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Holding property as husband and wife

January 18, 2019
By ERIC FEICHTHALER - Real Estate Law , Cape Coral Daily Breeze

Dear Mr. Feichthaler:

My husband Steve and I purchased a home in Cape Coral together, before we got married in November. We held the property as joint tenants with rights of survivorship. Do we need to do anything to officially hold the property as husband and wife?

- Julia M.

Dear Julia:

Congratulations on your recent nuptials! By taking the property as joint tenants with rights of survivorship, if one of you passed away, the other would own the property. This ownership should occur without the need for probate.

When property is held as husband and wife, they hold it in a special form of joint tenancy called "Tenants by the Entireties." This type of ownership provides significant benefit, including protection from creditors of one of the spouses. Also, one spouse would not be able to sell the property without the direct consent of the other. And, like with property held as joint tenants, a probate would not be needed if one of the parties died.

However, one of the requirements for this protection to be in place is that the marriage would need to be in effect when the title was acquired. Therefore, the conversion to entireties property is not automatic. You will need to sign a quitclaim deed from the two of you as joint tenants to the two of you as husband and hife. Oh, and keep in mind that, for Florida purposes, "Husband and Wife" has the exact same legal effect as "Tenants by the Entireties."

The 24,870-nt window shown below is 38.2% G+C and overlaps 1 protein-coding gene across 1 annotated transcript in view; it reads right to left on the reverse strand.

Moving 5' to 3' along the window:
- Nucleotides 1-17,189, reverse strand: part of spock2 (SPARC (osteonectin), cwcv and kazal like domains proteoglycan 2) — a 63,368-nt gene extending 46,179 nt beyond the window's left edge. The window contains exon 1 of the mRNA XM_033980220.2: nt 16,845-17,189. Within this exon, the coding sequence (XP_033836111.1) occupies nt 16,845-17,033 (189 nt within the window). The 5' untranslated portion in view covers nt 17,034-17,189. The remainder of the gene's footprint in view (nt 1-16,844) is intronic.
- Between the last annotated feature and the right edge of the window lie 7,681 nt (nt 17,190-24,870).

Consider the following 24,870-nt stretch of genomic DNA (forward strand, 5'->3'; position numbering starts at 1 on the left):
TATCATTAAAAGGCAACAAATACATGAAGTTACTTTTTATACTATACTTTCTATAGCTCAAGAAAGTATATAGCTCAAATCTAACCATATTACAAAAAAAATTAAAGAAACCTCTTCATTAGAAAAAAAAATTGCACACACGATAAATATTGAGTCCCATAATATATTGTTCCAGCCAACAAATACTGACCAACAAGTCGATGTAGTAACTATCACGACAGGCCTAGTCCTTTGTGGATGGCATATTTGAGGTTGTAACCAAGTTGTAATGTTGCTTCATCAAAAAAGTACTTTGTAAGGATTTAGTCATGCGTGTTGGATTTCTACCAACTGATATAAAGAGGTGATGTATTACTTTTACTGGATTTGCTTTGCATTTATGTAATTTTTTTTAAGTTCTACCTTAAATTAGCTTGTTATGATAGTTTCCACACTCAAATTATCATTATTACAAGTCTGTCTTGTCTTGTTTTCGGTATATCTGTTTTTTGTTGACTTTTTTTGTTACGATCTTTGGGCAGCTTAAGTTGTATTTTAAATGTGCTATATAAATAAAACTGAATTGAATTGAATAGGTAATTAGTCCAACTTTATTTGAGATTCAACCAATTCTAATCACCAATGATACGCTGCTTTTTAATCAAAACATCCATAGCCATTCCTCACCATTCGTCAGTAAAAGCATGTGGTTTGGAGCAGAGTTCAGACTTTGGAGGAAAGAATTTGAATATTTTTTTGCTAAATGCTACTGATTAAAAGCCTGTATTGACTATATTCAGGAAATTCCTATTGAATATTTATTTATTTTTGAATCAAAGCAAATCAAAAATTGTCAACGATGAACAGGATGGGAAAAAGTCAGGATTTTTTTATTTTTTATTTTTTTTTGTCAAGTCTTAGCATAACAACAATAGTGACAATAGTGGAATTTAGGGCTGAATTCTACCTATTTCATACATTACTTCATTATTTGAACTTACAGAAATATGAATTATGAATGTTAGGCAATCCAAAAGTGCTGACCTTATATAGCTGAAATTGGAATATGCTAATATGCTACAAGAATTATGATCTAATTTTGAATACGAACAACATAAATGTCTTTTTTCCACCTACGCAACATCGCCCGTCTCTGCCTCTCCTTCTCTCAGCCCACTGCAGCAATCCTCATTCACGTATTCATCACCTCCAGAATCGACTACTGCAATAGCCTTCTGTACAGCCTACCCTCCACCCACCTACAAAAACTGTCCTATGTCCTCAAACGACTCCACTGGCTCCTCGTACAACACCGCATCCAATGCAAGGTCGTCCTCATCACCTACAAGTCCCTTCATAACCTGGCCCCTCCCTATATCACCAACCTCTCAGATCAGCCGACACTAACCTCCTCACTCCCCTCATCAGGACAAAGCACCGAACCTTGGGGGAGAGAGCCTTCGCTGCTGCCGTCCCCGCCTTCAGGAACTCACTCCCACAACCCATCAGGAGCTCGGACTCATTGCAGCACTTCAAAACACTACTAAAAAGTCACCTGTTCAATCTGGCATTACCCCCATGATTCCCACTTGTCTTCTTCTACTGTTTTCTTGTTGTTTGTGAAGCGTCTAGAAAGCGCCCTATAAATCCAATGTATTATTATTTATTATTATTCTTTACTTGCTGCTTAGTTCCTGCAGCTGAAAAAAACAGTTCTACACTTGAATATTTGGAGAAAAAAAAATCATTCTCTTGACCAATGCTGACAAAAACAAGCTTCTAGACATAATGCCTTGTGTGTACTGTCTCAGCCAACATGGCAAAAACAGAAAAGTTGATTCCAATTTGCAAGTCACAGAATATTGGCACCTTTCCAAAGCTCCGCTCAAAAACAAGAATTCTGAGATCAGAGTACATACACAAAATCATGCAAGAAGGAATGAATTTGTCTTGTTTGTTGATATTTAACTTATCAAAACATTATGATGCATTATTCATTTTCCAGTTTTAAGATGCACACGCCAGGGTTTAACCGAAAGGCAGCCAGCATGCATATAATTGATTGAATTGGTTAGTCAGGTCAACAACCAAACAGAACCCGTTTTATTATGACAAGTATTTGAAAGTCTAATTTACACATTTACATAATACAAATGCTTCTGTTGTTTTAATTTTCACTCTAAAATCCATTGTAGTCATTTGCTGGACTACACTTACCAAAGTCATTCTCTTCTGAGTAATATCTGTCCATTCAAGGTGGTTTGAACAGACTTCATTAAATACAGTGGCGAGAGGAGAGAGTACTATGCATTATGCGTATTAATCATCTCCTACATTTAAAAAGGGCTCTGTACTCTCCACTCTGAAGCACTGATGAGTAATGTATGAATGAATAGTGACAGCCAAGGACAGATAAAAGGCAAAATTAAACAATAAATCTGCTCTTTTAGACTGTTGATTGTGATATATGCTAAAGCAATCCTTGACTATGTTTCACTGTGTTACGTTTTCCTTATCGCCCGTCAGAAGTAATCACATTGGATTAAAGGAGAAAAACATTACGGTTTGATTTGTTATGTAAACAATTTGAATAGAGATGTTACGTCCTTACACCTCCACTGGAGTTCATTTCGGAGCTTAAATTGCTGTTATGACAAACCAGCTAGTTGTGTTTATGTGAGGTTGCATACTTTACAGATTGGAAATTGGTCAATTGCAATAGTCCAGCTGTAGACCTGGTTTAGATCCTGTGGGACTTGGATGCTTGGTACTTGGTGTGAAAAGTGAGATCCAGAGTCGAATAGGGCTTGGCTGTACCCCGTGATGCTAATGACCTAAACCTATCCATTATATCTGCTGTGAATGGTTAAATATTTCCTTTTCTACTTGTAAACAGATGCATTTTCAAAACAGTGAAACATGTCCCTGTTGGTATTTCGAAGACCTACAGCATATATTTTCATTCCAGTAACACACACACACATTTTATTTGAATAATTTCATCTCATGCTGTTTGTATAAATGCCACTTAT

And there could be one other issue to be aware of. If you have a mortgage on the property, you will want to be very cautious. Flori-da law defines payment, or "Consideration" on the transfer of a deed, to include existing mortgages on the property. In your case, because there is an exception for transfers that occur within a year of marriage, there should be no documentary stamps tax payable on this consideration (which is 70 cents per hundred dollars in value). Anyone seeking to transfer property subject to a mortgage should consult with an attorney prior to signing and recording the deed.

Eric P. Feichthaler has lived in Cape Coral for over 30 years and graduated from Mariner High School in Cape Coral. After completing law school at Georgetown University in Washington, D.C., he returned to Southwest Florida to practice law and raise a family. He served as mayor of Cape Coral from 2005-2008, and continues his service to the community through the Cape Coral Caring Center, Cape Coral Historical Museum, and Cape Coral Kiwanis. He has been married to his wife, Mary, for over 17 years, and they have four children together. He earned his board certification in Real Estate Law from the Florida Bar. He is AV Preeminent rated by Martindale-Hubbell for professional ethics and legal ability, and is a Supreme Court Certified Circuit Civil Mediator.

This article is general in nature and not intended as legal advice to anyone. Individuals should seek legal counsel before acting on any matter of legal rights and obligations.



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